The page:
May 26, 2006

This Magnet journey has soundtrack

Featured Image

Kristin Conniff, R.N., B.S.N., on 7 North, listens to a headset with a recorded guide through Magnet status as she looks at printed Magnet material along the hallway of the unit.
Photo by Dana Johnson

This Magnet journey has soundtrack

On Vanderbilt University Medical Center's Cardiology step-down units, health care professionals don't just talk about Magnet — they walk the walk.

Magnet champions and unit managers have developed an educational program that is, quite literally, in step with VUMC's Magnet Recognition process. The program incorporates background on the Medical center's pursuit of Magnet Recognition, the 14 Forces of Magnetism and a quick-reference guide — all within the theme of a “Magnet Journey.”

“The Magnet process makes you think about everything you're doing professionally and even personally,” said Lisa Eason, R.N. “We've started a journey that continues to evolve and helps us grow as individuals and as a team.”

Magnet Recognition is the highest level of recognition for health care centers that provide nursing care determined by the American Nurses Credentialing Center (ANCC). Only 2 percent of hospitals in the country are Magnet Hospitals. VUMC has more than 170 Magnet Champions or staff leaders representing every major department and clinic. The accreditation process will culminate with a site-visit this summer.

The 120-person staff of 6 South and 7 North treat up to 47 patients at a time with wide ranging issues such as cardiac surgery post-op, heart failure, arrhythmia, interventional patients with pacemakers or stent replacements and patients who may live on the unit for many months while awaiting a heart transplant. Developing a creative and educational approach to Magnet was a big challenge because the unit is physically split between two floors of Vanderbilt University Hospital, but Magnet Champions Lisa Eason, Dorothy Terrell, Susan Hellervik and Laura Dailey worked closely with Judy Araque, manager for 6 South and 7 North, Renee McKibben, assistant manager for 6 South, and Leslie Denton, assistant manager for 7 North.

They knew that previous cardiac patients and family members enjoyed participating in “Walk Across America,” a unit-specific exercise program that encourages patients to walk 17 laps (which equals one mile) while listening to a tape recorded tour of nature photography displayed throughout the unit. Using that program as inspiration, the team of managers and Magnet Champions developed a multi-layered program to infuse Magnet into everything the unit does.

On the Unit Board wall, there are 17 different plaques explaining VUMC's Pursuit of Magnet Recognition. Staff, patients and/or family members can slip on a headset to get started. The narrator explains each major Magnet concept one-by-one. After each, the listener is asked to stop the tape, walk a lap and start the tape again to learn about the next concept.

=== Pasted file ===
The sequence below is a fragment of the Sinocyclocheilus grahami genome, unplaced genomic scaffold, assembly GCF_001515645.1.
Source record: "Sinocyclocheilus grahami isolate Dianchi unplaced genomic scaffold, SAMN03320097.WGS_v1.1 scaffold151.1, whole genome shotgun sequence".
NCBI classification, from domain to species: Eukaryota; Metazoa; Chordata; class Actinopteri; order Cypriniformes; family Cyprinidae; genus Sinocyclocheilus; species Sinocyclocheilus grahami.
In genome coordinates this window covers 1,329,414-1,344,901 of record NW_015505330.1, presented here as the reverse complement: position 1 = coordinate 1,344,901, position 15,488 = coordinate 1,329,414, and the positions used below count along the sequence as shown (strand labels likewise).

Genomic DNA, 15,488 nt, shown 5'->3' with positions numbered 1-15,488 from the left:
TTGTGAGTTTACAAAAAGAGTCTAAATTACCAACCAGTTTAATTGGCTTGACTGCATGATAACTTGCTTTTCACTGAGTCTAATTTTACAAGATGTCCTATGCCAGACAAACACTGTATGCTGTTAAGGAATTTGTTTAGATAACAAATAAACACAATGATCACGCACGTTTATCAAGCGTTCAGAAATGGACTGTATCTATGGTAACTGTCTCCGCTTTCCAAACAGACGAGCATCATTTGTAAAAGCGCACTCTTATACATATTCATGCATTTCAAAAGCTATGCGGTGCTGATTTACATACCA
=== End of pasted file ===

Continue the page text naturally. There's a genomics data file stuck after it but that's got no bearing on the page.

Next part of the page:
The narrator explains specific examples of how 6 South and 7 North embody standards of excellence. For instance, Force 7 focuses on quality improvement and cites how performing chart audits have resulted in decreased fall rates. Force 11 emphasizes nurses as teachers. The narrator explains that VUMC cardiology nurses teach patients and their families from the start of the admission process through diagnosis, the disease process, medication and discharge planning. After completing the one-mile Magnet Journey walk, staff members receive a certificate.

To reinforce the aural education, each staff member also has his or her own pocket-sized Trip Tik — a play off the American Automobile Association's trip planning notebooks. The Cardiology Step-Down TripTik starts in the 25th Avenue parking garage, where most staff people park, and traces a line through the Monroe Carell Jr. Children's Hospital at Vanderbilt, The Vanderbilt Clinic and into 6 South and 7 North at VUH. The reference guide contains several pages that explain the Magnet Recognition program, followed by an extensive list of potential questions staff may be asked during the Magnet site visit.

“We developed these questions, but we didn't provide answers,” said Denton. “This entire process isn't about scripted answers. It's about everyone thinking about their own examples and sharing their own stories with the surveyors.”

So whether the staff members learn by listening, exercising or reading, whether they have 20 minutes to walk their Magnet Journey laps or just a few minutes to review some Trip Tik questions, the Cardiac Step-Down units are making great strides toward the goal of Magnet Recognition and excellence in care.

As the unit's mission statement states: “We do what we do for the certainty that at some time and in some way we may be able to make a difference.”